First Solar Keynote: Solar Power’s Transition from Subsidy Dependence to Mainstream Energy Solution
Solar Power’s Transition from Subsidy Dependence to Mainstream Energy Solution
By First Solar
In his keynote presentation at Intersolar North America 2012, Jim Brown, First Solar EVP of Global Business Development, laid out his vision for the solar industry’s future, enumerating the keys to success in light of the rapidly changing business drivers for utility-scale solar power on both the supply and demand side.
The industry is in the midst of a wrenching transition from subsidized to sustainable power markets that will emphasize competition with fossil fuel generation, rather than competition within solar. “Once we can compete with fossil systems, there is no shortage of opportunity. Global demand for new power plants is enormous,” Brown said, pointing not only to offshore markets like Asia, India, the Middle East and Africa, but also to the hundred gigawatts of old coal plants that will go offline in North America in the next decade. What makes solar compelling in India, China and Saudi Arabia is different from what helped create the initial market demand in Europe and America—factors like long-term environmental benefits and industrial policy. Although still relevant drivers, they will now take a back seat to fossil fuel savings, optimization of energy infrastructure and the need to add new power resources as quickly as possible.
Business demand drivers will be: energy security, fuel savings, power prices, infrastructure utilization and time-to-power; on the supply side: reliability, predictability, integration, cost reduction, logistical efficiency and global reach.
Seven keys to the future
1. Increased PV plant value through seamless integration. Optimizing across the full value chain will be required in order to build better systems with lower life-cycle costs and which perform better in the power system.
2. Solar becomes part of the energy mix to address fuel cost volatility and supply reliability. A diversified and robust mix of energy supplies can help avoid an over-reliance on or exposure to any one particular commodity or technology. Diversity over the long term should deliver better risk-adjusted return on investment.
3. Time of day value matching with off-take profiles. The pure peaking energy profile of PV creates a nice match with most system energy demand profiles, but the industry needs to get smarter about how to use solar in the dispatch stack and then how to optimize around it until we are better at shaping the demand curve with time-of-day incentives, implementation of storage, using portfolio diversification to firm intermittent resources, etc.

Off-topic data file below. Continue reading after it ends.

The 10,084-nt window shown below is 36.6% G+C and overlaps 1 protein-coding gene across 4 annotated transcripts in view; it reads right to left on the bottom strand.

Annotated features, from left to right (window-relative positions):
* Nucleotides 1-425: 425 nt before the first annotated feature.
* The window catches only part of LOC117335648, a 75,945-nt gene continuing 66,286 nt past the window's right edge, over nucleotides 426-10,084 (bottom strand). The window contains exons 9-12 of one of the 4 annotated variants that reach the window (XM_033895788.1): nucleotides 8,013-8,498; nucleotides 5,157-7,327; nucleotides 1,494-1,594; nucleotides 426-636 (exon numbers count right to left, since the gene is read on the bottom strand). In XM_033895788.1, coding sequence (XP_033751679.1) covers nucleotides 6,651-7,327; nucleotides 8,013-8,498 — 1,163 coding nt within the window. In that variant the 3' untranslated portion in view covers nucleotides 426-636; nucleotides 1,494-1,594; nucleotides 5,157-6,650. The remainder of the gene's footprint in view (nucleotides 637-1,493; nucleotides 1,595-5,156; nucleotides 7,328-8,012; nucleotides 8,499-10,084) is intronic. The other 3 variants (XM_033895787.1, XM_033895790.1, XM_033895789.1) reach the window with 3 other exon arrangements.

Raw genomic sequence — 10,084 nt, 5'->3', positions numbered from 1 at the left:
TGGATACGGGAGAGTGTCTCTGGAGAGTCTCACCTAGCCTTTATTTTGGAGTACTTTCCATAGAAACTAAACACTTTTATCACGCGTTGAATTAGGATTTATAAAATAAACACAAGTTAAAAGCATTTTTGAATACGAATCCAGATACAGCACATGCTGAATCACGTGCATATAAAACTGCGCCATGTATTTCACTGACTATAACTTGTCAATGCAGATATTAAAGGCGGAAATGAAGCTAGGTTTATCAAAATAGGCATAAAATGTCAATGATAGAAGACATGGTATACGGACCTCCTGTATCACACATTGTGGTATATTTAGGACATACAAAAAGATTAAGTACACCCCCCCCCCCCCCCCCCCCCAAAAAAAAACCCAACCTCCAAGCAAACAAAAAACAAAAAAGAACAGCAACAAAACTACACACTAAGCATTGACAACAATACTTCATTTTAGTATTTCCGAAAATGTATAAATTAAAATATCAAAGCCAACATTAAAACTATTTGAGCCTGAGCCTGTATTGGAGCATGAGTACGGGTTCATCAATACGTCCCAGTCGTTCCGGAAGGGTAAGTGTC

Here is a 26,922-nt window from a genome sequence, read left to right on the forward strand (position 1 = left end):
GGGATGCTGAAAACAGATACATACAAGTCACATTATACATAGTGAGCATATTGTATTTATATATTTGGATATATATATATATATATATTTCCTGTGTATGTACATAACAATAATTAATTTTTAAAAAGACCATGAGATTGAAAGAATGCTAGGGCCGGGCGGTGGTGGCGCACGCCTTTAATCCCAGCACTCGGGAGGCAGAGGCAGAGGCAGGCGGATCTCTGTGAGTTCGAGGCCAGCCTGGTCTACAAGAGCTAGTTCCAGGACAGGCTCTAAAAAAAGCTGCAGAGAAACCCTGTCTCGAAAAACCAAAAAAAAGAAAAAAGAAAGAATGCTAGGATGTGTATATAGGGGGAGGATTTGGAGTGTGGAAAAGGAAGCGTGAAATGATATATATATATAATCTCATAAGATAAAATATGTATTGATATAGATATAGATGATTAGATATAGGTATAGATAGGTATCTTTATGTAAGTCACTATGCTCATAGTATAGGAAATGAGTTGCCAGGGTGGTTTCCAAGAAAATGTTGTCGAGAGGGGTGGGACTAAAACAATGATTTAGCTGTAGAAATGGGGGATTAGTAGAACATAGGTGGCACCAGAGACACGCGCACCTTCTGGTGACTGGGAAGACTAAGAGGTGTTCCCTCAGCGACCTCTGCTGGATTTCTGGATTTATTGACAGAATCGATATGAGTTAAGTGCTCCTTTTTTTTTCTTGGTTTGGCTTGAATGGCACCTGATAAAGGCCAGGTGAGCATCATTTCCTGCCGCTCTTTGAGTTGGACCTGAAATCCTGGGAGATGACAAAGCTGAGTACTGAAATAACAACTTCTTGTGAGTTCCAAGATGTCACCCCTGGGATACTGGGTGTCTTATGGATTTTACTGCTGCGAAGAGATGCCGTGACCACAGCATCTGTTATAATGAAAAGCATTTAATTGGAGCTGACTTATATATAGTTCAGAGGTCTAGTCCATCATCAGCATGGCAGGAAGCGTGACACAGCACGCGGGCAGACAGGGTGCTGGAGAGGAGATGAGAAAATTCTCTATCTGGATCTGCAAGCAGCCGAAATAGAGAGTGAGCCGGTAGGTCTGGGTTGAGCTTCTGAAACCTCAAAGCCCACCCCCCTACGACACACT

4. Delivering benefits of PV to remote industrial markets should reduce power costs. Example: Isolated PV-hybrid systems matched against an industrial load will require us to improve the hybrid interface to ensure units are perfectly synched so that any variability in the performance of the solar generator is immediately offset by production of the paired fossil unit. A finely turned system should be able to reduce long term energy and capacity costs.
5. PV plant controls and responsiveness need to produce optimal portfolio performance. The solar plant of the future will be a seamless and integrated asset working well with other plants in the system.
6. Standardization will emerge to force grid integration. PV plants systems will need to deliver predictable energy, automatic generation control, fault ride through, dynamic frequency & voltage control and controllable ramp rates as well as potentially sell reactive power, be accountable balancing services and possibly have capability to sell standby or reserve power.
7. Industry delivery capabilities need to evolve. The bulk of the utility-scale market will be served by companies with the competencies such as advanced technology, cost leadership, customer service, fast time to market, field proven, global reach, grid integration controls, high bankability, high reliability and predictability, operational and historical excellence, strategic alliances, strong R&D and reputation. Companies will acquire these skills directly or need to leverage partnerships or alliances.
“The transition from where we are now to the ultimate end
state will be filled with complexity and challenges, and it will not be without
pain, but the final reward should be the creation of a broad-based, dependable
market with high growth prospects.”
Download a PDF of the presentation (4MB)
Reprinted with permission from First Solar.